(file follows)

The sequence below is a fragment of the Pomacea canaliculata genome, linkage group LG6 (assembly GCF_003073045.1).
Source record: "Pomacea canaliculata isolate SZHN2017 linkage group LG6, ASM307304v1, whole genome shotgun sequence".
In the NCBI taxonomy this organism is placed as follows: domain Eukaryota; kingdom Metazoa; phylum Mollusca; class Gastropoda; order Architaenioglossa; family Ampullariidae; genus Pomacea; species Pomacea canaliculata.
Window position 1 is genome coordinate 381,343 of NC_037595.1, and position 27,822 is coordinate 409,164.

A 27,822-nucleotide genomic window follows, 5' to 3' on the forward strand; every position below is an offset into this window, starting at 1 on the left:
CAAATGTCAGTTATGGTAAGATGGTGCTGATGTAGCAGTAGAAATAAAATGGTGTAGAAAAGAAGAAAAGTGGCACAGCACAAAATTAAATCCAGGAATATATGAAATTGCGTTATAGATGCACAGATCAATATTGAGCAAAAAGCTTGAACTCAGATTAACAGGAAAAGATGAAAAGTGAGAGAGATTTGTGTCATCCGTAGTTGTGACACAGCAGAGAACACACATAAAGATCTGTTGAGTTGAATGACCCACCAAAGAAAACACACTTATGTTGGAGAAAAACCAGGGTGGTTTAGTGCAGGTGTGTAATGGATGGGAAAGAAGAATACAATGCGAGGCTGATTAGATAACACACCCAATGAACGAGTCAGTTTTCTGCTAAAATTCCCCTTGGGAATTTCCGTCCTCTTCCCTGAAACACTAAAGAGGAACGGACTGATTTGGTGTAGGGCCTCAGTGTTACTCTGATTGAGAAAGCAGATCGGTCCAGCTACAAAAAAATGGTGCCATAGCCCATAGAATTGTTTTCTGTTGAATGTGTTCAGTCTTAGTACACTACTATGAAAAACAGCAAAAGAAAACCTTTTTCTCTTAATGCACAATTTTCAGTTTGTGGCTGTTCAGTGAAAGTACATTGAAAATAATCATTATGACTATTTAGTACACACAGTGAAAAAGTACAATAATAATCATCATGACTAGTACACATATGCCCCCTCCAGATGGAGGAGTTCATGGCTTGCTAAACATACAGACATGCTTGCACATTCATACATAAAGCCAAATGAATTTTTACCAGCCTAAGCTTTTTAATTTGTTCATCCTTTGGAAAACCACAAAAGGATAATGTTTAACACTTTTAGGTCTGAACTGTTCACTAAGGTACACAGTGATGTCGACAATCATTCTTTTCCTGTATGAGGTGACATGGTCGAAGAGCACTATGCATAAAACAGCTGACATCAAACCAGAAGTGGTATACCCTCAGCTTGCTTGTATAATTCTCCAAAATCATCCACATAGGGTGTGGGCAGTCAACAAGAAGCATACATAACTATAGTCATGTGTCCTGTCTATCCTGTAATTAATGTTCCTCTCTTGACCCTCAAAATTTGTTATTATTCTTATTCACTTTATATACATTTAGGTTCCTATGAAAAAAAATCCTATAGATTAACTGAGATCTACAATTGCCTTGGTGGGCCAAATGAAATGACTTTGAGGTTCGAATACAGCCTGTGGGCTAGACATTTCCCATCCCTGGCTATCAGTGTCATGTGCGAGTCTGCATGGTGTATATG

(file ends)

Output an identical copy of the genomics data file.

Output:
The sequence below is a fragment of the Pomacea canaliculata genome, linkage group LG6 (assembly GCF_003073045.1).
Source record: "Pomacea canaliculata isolate SZHN2017 linkage group LG6, ASM307304v1, whole genome shotgun sequence".
In the NCBI taxonomy this organism is placed as follows: domain Eukaryota; kingdom Metazoa; phylum Mollusca; class Gastropoda; order Architaenioglossa; family Ampullariidae; genus Pomacea; species Pomacea canaliculata.
Window position 1 is genome coordinate 381,343 of NC_037595.1, and position 27,822 is coordinate 409,164.

A 27,822-nucleotide genomic window follows, 5' to 3' on the forward strand; every position below is an offset into this window, starting at 1 on the left:
CAAATGTCAGTTATGGTAAGATGGTGCTGATGTAGCAGTAGAAATAAAATGGTGTAGAAAAGAAGAAAAGTGGCACAGCACAAAATTAAATCCAGGAATATATGAAATTGCGTTATAGATGCACAGATCAATATTGAGCAAAAAGCTTGAACTCAGATTAACAGGAAAAGATGAAAAGTGAGAGAGATTTGTGTCATCCGTAGTTGTGACACAGCAGAGAACACACATAAAGATCTGTTGAGTTGAATGACCCACCAAAGAAAACACACTTATGTTGGAGAAAAACCAGGGTGGTTTAGTGCAGGTGTGTAATGGATGGGAAAGAAGAATACAATGCGAGGCTGATTAGATAACACACCCAATGAACGAGTCAGTTTTCTGCTAAAATTCCCCTTGGGAATTTCCGTCCTCTTCCCTGAAACACTAAAGAGGAACGGACTGATTTGGTGTAGGGCCTCAGTGTTACTCTGATTGAGAAAGCAGATCGGTCCAGCTACAAAAAAATGGTGCCATAGCCCATAGAATTGTTTTCTGTTGAATGTGTTCAGTCTTAGTACACTACTATGAAAAACAGCAAAAGAAAACCTTTTTCTCTTAATGCACAATTTTCAGTTTGTGGCTGTTCAGTGAAAGTACATTGAAAATAATCATTATGACTATTTAGTACACACAGTGAAAAAGTACAATAATAATCATCATGACTAGTACACATATGCCCCCTCCAGATGGAGGAGTTCATGGCTTGCTAAACATACAGACATGCTTGCACATTCATACATAAAGCCAAATGAATTTTTACCAGCCTAAGCTTTTTAATTTGTTCATCCTTTGGAAAACCACAAAAGGATAATGTTTAACACTTTTAGGTCTGAACTGTTCACTAAGGTACACAGTGATGTCGACAATCATTCTTTTCCTGTATGAGGTGACATGGTCGAAGAGCACTATGCATAAAACAGCTGACATCAAACCAGAAGTGGTATACCCTCAGCTTGCTTGTATAATTCTCCAAAATCATCCACATAGGGTGTGGGCAGTCAACAAGAAGCATACATAACTATAGTCATGTGTCCTGTCTATCCTGTAATTAATGTTCCTCTCTTGACCCTCAAAATTTGTTATTATTCTTATTCACTTTATATACATTTAGGTTCCTATGAAAAAAAATCCTATAGATTAACTGAGATCTACAATTGCCTTGGTGGGCCAAATGAAATGACTTTGAGGTTCGAATACAGCCTGTGGGCTAGACATTTCCCATCCCTGGCTATCAGTGTCATGTGCGAGTCTGCATGGTGTATATG